Wide collaborations aim to advance the fuel-cell future

  • 21-Mar-2017 06:38 EDT
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One of about 26 hydrogen fueling pumps currently in operation in southern California. Automakers and numerous public and private entities have collaborated to create a viable hydrogen refueling network in California and plan to expand to a national footprint (image: Bill Visnic)


For a related perspective on this topic, see this accompanying story: http://articles.sae.org/15332/

Fuel cell technology has come a long way since 2003, when President George W. Bush in his State of the Union address issued a call-to-action for U.S. engineers and scientists to develop fuel-cell vehicles, “so that the first car driven by a child born today could be powered by hydrogen and pollution free.”

Bush’s policy speech triggered significant R&D spending by automakers, suppliers and the federal government in hydrogen storage systems, H2 transportation solutions and fuel-cell stack development. At the time, Daimler AG and General Motors were already in the vanguard of stack R&D and vehicle demonstrations, GM having built a leadership position in fuel-cell-related intellectual property since its pioneering 1960s work related to the U.S. space program.

Meanwhile, Honda, Toyota and Hyundai joined the incumbents, driven by California’s zero-emission vehicle mandate. Key specialist suppliers increased their efforts to find lower-cost alternatives to precious-metal content in the stack and investigated reduced-NVH solutions for the stacks’ noisy air-delivery systems. Stack performance, durability and reliability leaped forward impressively in the next decade.

Finding lower-cost alternatives to spiral-wound composite, cylindrical pressure tanks for on-board H2 storage remains an ongoing R&D focus, according to Charlie Freese, Executive Director of GM’s global fuel cell business (with its 2017 Clarity Fuel Cell, Honda addressed this development bogey with a world's first aluminum-lined cylinder). Besides its collaboration with Honda to develop and manufacture automotive fuel cells (http://articles.sae.org/15234/) GM is also working with the U.S. Army on a fuel cell demonstrator (http://articles.sae.org/14473/) while emergent truck maker Nikola Motor is building a Class-8 tractor.

Mobility-industry engineers and planners realize that despite the EPA’s recent decision to re-open the Mid-Term Review of 2025 CAFE standards, California won’t budge on its ZEV standards. They reckon the industry will need alternatives to battery EVs if ZEVs are to make up roughly 15% of all California auto sales by 2025; the current share is stalled at 3%.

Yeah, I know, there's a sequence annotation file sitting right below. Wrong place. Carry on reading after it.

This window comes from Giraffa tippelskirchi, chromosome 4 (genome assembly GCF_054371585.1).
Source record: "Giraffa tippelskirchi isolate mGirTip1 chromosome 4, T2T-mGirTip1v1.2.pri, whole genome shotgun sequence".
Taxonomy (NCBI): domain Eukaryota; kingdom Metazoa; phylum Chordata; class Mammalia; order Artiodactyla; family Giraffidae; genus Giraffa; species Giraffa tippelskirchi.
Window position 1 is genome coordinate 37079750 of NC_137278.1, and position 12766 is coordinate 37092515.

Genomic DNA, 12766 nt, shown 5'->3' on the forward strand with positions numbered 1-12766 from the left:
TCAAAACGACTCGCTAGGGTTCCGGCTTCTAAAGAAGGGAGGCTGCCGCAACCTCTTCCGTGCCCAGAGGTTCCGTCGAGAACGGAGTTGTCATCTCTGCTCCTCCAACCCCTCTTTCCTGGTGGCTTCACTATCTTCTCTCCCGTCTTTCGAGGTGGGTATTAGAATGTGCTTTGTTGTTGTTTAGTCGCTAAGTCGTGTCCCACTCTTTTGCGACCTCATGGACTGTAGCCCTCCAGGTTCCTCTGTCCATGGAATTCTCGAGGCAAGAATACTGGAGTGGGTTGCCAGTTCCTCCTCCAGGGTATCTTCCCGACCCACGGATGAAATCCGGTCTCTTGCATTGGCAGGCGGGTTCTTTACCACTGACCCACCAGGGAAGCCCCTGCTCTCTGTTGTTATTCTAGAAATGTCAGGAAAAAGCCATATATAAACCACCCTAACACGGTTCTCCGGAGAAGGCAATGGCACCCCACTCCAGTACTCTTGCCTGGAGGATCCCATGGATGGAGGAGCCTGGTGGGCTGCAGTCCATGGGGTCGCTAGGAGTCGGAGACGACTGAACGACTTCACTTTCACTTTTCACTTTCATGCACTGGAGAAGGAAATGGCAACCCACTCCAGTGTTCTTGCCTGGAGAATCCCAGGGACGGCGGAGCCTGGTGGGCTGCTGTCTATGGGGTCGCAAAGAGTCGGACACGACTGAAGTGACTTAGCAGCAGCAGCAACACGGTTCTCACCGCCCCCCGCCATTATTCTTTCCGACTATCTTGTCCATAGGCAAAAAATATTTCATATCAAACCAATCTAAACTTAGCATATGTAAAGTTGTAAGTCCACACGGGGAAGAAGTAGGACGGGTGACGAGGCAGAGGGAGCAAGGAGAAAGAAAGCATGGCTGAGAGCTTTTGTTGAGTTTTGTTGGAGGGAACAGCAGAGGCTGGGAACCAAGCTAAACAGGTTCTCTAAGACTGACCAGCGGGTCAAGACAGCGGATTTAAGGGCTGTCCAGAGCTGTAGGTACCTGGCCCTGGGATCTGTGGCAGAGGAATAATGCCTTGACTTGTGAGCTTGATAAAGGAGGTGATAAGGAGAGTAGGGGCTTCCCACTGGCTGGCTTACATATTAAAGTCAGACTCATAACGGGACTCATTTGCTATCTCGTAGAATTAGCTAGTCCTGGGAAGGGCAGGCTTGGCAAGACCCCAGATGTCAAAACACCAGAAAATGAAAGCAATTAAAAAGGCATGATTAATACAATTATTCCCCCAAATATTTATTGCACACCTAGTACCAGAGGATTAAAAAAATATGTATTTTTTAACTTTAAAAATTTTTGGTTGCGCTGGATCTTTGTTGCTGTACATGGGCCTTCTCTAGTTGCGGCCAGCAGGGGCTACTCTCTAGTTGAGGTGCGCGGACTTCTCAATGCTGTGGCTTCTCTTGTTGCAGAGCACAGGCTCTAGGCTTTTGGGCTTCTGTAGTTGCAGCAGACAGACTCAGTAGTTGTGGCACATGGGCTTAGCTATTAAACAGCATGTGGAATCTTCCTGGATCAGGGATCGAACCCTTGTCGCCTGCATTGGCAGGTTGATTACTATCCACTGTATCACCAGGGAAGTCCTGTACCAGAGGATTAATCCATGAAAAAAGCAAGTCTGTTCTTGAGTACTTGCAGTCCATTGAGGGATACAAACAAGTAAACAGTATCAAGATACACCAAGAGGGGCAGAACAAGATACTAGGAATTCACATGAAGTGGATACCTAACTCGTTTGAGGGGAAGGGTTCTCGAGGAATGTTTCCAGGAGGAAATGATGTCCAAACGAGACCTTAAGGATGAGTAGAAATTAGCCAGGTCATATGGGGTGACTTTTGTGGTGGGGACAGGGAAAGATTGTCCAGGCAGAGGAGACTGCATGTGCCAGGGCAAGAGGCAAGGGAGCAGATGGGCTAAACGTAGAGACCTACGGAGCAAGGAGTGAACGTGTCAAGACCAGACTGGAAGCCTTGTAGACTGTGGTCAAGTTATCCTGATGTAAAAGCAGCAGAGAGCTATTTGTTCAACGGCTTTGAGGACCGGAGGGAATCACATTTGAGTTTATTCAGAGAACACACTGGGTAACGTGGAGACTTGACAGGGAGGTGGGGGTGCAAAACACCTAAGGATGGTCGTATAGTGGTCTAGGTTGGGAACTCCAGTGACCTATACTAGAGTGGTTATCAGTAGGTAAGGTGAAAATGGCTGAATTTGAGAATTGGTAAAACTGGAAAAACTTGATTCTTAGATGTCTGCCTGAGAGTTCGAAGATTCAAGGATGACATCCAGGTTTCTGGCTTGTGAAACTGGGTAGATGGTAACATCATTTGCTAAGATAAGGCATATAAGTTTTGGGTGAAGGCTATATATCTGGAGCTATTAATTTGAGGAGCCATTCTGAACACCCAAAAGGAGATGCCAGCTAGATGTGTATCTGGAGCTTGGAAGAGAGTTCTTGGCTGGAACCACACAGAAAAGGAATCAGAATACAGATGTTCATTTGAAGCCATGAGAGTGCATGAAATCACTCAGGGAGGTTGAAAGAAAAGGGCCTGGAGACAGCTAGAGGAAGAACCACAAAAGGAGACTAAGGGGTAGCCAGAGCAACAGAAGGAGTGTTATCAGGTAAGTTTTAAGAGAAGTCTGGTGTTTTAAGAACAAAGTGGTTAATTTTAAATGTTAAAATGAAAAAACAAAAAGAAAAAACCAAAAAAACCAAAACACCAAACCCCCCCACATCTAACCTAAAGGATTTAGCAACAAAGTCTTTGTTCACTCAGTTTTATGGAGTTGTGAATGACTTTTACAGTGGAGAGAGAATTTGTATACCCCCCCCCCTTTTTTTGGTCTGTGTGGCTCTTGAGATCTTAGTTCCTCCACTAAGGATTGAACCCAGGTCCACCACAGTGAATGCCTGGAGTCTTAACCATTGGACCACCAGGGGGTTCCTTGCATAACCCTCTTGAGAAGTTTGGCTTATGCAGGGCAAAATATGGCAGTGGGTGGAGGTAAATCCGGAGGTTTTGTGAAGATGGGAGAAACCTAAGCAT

Sales of the Clarity Fuel Cell, the Toyota Mirai and FCVs from Hyundai and potentially GM will deliver emission credits under the California Air Resources Board’s complex credit scheme. One sale of an FCV is worth nine credits, compared to four credits currently given for each battery-electric Tesla Model S sold and three credits for each Nissan Leaf. The credits are worth thousands of dollars each, “offsets” that enable full-line OEMs to sell their combustion-engined vehicles in high volume in North America’s largest vehicle market.

“They’re hedging their bets and that’s [California] the reason,” observed Egil Juliussen, Ph.D, Director of Research at IHS Markit. “The fuel cell has made very good advancements lately, but the investments and overall momentum in the industry for improving lithium battery technology are so large, it will be very difficult for fuel cells to catch up with that.”

Nonetheless, Dr. Juliussen noted that FCV fueling times equivalent to those of liquid-fueled vehicles is a major selling point compared with battery EVs. “Fuel-cell vehicles will have some market share over time,” he asserted.

Fueling infrastructure continues to be the main hurdle for FCVs, many experts conclude. California currently has 26 operating public H2 fueling stations with 40 more scheduled to come online by the end of 2018, according to Honda. The current target is 100 stations online in the state by 2020; all will be funded by tax revenues.

Despite the infrastructure’s slow rise compared with EV charging, other industry players have recently entered the FCV arena. Nissan and Magna are investigating using hydrogen fuel cells rather than ICEs as hybrid range extenders. Nissan will soon introduce such a propulsion system, in partnership with fuel-cell maker Symbio, into the European taxi market. The Nissan e-NV200 electric van will offer three-minute refueling time for 3.8 kg of H2 at 700 bar (10,152 psi).

Magna Steyr also has developed a fuel cell range-extender concept, based on a Mercedes-Benz Viano minivan. Its downsized fuel-cell stack supplied by Proton Motor is rated at 30 kW, compared to 103 kW for the Clarity Fuel Cell. One potential customer for such a production vehicle could be urban delivery companies that don’t want to devote excess time to recharging EV batteries. With electric front-axle drive, the Magna van’s claimed range is 350 km (217 mi), about 70 km (43 mi) of which can be on battery power alone.

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